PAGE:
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    Greater China
     Sep 8, 2010
China spells out its fears
By Alexander Casella

BRUSSELS - While the press briefing given recently by the Chinese ambassador to the European office of the United Nations was not totally unprecedented, it was also not a matter of routine and the previous such briefing - which was also the first - was held in 2004.

So what prompted He Yafei to suddenly invite some 50 foreign journalists accredited to the United Nations for an on-the-record briefing on the subject of China and the global economic crisis? The ambassador indirectly gave an answer to that question when he stated that the Chinese were actually not very good at managing their international public relations.

According to informed sources, this view is also shared in Beijing

 

and the impetus for the briefing as well as the general outline of the ambassador's presentation came from the Chinese Foreign Ministry.

This said, the presentation held last month was no dogmatic recitation of a prepackaged pronouncement. The ambassador spoke with hardly any notes, making for an eloquent and convincing production.

Being destined to a group of journalists which, with the exception of this correspondent, were not particularly oriented towards Asia, the presentation could be summarized as "China for beginners through Chinese eyes", with one caveat.

It provided in one single, concise package a credible image of how the leadership in Beijing views the challenges that face China in the context of a globalized world.

According to ambassador He, China has one, overriding priority; to put its house in order. Not only is this no easy task, but also it is one that, both for internal and external reasons, is becoming more difficult and more complex every day.

Globalization, of which China is inescapably a component, combined with the current financial crisis, has created an overall climate of uncertainty. And while a global financial collapse has been forestalled, the debt crisis within the European Union, combined with a worldwide recession, has unavoidably affected China.

Thus, by late 2008, exports from Guangdong province diminished by 20% compared to the previous years and tens of thousands of workers have lost their jobs. Conversely, if the Chinese financial system survived the crisis it is because China has been slow in opening its capital markets. China's grow rate in 2009 reached 9.1% and its fiscal deficit to gross domestic product ratio was kept below 3%. Ultimately, the dilemma for the authorities is to manage foreign access to its financial markets. Too little access would be an impediment to the country's development and too large an access would render it vulnerable to outside financial fluctuations.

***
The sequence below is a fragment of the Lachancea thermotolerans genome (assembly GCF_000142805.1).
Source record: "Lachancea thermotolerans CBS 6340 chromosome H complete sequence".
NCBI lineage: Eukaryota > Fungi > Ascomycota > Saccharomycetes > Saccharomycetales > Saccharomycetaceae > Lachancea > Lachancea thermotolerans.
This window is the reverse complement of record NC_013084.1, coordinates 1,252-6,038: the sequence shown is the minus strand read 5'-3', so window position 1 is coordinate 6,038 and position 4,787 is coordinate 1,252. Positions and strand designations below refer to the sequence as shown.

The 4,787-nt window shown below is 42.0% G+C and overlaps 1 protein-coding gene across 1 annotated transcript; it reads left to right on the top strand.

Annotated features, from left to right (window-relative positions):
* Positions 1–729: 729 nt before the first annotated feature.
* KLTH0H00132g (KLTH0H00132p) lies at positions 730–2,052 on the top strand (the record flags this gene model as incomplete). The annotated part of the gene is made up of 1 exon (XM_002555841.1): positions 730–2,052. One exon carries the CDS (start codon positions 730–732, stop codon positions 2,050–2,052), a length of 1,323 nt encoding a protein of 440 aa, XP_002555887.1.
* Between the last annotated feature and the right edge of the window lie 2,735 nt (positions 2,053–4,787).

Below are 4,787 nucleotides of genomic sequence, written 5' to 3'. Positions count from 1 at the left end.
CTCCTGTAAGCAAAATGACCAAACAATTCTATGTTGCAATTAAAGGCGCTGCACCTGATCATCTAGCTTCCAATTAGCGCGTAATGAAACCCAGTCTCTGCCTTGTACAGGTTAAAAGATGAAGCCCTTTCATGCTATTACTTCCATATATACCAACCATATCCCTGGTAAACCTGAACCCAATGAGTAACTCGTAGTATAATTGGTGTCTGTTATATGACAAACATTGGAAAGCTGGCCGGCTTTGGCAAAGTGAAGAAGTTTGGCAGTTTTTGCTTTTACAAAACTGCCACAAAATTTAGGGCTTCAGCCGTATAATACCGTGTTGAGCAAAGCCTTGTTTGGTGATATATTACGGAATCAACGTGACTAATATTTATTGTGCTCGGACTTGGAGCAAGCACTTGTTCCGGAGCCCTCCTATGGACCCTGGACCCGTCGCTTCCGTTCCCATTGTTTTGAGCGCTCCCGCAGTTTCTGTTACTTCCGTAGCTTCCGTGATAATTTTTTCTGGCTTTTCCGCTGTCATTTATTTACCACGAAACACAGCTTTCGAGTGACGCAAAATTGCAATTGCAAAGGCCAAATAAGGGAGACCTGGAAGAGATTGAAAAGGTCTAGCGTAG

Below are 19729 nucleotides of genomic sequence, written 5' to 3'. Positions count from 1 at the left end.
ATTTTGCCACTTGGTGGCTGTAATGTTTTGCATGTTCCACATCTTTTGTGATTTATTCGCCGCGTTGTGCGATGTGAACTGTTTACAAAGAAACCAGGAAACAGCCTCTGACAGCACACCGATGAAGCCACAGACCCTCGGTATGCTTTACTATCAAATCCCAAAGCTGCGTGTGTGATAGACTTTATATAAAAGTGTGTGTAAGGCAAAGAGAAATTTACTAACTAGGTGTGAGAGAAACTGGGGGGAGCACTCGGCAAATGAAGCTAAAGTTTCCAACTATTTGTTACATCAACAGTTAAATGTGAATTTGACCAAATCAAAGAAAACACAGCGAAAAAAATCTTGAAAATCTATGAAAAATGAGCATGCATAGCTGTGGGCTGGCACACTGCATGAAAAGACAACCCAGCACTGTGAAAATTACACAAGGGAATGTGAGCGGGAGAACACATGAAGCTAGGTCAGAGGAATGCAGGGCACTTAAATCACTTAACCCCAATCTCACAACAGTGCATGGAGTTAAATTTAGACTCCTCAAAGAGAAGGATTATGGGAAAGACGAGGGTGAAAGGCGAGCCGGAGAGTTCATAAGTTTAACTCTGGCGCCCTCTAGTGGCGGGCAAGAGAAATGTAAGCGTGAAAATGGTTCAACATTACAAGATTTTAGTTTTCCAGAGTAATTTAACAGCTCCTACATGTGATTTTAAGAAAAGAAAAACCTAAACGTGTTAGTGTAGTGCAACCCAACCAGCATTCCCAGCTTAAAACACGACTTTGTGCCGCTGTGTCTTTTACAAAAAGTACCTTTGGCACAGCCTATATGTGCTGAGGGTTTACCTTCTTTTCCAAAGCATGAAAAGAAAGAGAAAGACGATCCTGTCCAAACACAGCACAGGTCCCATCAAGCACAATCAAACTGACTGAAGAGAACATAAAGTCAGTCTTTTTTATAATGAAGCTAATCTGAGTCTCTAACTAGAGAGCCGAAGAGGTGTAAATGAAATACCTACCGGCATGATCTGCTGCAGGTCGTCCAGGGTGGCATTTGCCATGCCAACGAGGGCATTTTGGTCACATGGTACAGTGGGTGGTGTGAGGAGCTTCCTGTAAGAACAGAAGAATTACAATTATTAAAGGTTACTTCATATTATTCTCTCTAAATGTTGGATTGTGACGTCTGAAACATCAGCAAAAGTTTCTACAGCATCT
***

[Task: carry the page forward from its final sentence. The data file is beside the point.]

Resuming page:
But beyond these immediate issues, the real question is how to manage China's long-tern reform process. In the late 1970s when the process was in its infancy the issue was to find simple solutions to immediate simple problems.

Success, however, bred its own tribulations with the country now facing substantive infrastructural problems combined with an excessive reliance on exports. The end result is that the authorities are now faced with the need to implement a stream of parallel, simultaneous, mutually supporting reform processes, with the failure of one or more liable to impact the whole process.

To ensure a reasonable degree of employment China must create some 24 million new jobs a year and this at a time when some 120 million people in rural areas are underemployed or surplus to requirements for labor. Compounding the problem, while unskilled labor is still abundant, specific sectors are starting to emerge that suffer from a lack of skilled labor.

Perennial unemployment in the rural areas cannot in the long term be solved by migrant labor temporarily moving to the cities. Ultimately, the goal is to redistribute the country's population and transform a society that historically has essentially been rural to one with an urbanization rate of more than 50%. This process is well on its way and in 2008 in eastern China the urbanization rate had reached 56%, while it was still at 38% for the rest of the country. By 2020, however, the authorities feel that a 50% urbanization rate will have been achieved and that 700 million Chinese will have become city dwellers.